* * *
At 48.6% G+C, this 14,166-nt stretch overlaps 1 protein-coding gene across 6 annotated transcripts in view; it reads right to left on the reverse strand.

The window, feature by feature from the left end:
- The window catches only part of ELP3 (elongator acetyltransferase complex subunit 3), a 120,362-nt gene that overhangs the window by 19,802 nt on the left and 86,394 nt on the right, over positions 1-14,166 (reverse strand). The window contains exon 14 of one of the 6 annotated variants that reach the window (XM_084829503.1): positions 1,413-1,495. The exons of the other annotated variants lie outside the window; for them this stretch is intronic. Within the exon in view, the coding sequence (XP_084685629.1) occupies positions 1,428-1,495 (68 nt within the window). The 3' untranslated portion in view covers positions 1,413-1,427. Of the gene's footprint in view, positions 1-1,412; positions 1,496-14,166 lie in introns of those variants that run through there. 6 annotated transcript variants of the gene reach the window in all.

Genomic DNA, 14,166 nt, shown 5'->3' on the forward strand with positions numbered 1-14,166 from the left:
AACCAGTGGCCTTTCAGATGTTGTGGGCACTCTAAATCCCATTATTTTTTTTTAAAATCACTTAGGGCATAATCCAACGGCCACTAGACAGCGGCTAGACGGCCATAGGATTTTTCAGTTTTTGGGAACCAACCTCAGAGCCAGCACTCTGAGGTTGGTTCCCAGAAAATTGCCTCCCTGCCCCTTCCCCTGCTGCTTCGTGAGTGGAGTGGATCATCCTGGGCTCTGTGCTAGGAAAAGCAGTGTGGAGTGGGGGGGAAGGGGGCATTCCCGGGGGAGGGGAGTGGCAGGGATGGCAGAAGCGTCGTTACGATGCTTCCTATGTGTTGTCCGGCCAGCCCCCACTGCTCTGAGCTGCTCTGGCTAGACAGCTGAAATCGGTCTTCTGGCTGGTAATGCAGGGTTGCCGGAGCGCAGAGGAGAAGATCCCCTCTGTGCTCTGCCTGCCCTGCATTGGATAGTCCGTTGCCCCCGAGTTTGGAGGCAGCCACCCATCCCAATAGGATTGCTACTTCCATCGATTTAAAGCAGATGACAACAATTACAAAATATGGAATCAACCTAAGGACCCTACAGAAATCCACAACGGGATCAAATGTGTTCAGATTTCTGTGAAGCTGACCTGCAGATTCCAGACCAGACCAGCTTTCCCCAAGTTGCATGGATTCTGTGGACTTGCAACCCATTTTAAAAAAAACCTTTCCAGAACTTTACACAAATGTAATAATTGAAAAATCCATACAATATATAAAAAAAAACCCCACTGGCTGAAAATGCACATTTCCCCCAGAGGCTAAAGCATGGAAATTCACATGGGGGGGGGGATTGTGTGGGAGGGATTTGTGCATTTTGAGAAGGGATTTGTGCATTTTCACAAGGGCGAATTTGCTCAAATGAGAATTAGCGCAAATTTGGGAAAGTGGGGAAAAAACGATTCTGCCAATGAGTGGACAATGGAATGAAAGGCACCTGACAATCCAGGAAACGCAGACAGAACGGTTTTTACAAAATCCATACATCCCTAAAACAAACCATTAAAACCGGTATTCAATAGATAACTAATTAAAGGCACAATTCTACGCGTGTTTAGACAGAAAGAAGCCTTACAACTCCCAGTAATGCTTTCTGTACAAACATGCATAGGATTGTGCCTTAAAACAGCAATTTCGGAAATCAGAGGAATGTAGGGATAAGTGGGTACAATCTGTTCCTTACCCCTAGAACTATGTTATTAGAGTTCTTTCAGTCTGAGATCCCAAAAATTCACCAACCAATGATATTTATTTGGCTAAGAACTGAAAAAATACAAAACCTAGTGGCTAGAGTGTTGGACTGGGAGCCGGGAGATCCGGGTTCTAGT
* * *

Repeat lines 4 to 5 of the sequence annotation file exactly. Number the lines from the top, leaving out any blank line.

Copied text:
Genomic DNA, 14,166 nt, shown 5'->3' on the forward strand with positions numbered 1-14,166 from the left:
AACCAGTGGCCTTTCAGATGTTGTGGGCACTCTAAATCCCATTATTTTTTTTTAAAATCACTTAGGGCATAATCCAACGGCCACTAGACAGCGGCTAGACGGCCATAGGATTTTTCAGTTTTTGGGAACCAACCTCAGAGCCAGCACTCTGAGGTTGGTTCCCAGAAAATTGCCTCCCTGCCCCTTCCCCTGCTGCTTCGTGAGTGGAGTGGATCATCCTGGGCTCTGTGCTAGGAAAAGCAGTGTGGAGTGGGGGGGAAGGGGGCATTCCCGGGGGAGGGGAGTGGCAGGGATGGCAGAAGCGTCGTTACGATGCTTCCTATGTGTTGTCCGGCCAGCCCCCACTGCTCTGAGCTGCTCTGGCTAGACAGCTGAAATCGGTCTTCTGGCTGGTAATGCAGGGTTGCCGGAGCGCAGAGGAGAAGATCCCCTCTGTGCTCTGCCTGCCCTGCATTGGATAGTCCGTTGCCCCCGAGTTTGGAGGCAGCCACCCATCCCAATAGGATTGCTACTTCCATCGATTTAAAGCAGATGACAACAATTACAAAATATGGAATCAACCTAAGGACCCTACAGAAATCCACAACGGGATCAAATGTGTTCAGATTTCTGTGAAGCTGACCTGCAGATTCCAGACCAGACCAGCTTTCCCCAAGTTGCATGGATTCTGTGGACTTGCAACCCATTTTAAAAAAAACCTTTCCAGAACTTTACACAAATGTAATAATTGAAAAATCCATACAATATATAAAAAAAAACCCCACTGGCTGAAAATGCACATTTCCCCCAGAGGCTAAAGCATGGAAATTCACATGGGGGGGGGGATTGTGTGGGAGGGATTTGTGCATTTTGAGAAGGGATTTGTGCATTTTCACAAGGGCGAATTTGCTCAAATGAGAATTAGCGCAAATTTGGGAAAGTGGGGAAAAAACGATTCTGCCAATGAGTGGACAATGGAATGAAAGGCACCTGACAATCCAGGAAACGCAGACAGAACGGTTTTTACAAAATCCATACATCCCTAAAACAAACCATTAAAACCGGTATTCAATAGATAACTAATTAAAGGCACAATTCTACGCGTGTTTAGACAGAAAGAAGCCTTACAACTCCCAGTAATGCTTTCTGTACAAACATGCATAGGATTGTGCCTTAAAACAGCAATTTCGGAAATCAGAGGAATGTAGGGATAAGTGGGTACAATCTGTTCCTTACCCCTAGAACTATGTTATTAGAGTTCTTTCAGTCTGAGATCCCAAAAATTCACCAACCAATGATATTTATTTGGCTAAGAACTGAAAAAATACAAAACCTAGTGGCTAGAGTGTTGGACTGGGAGCCGGGAGATCCGGGTTCTAGT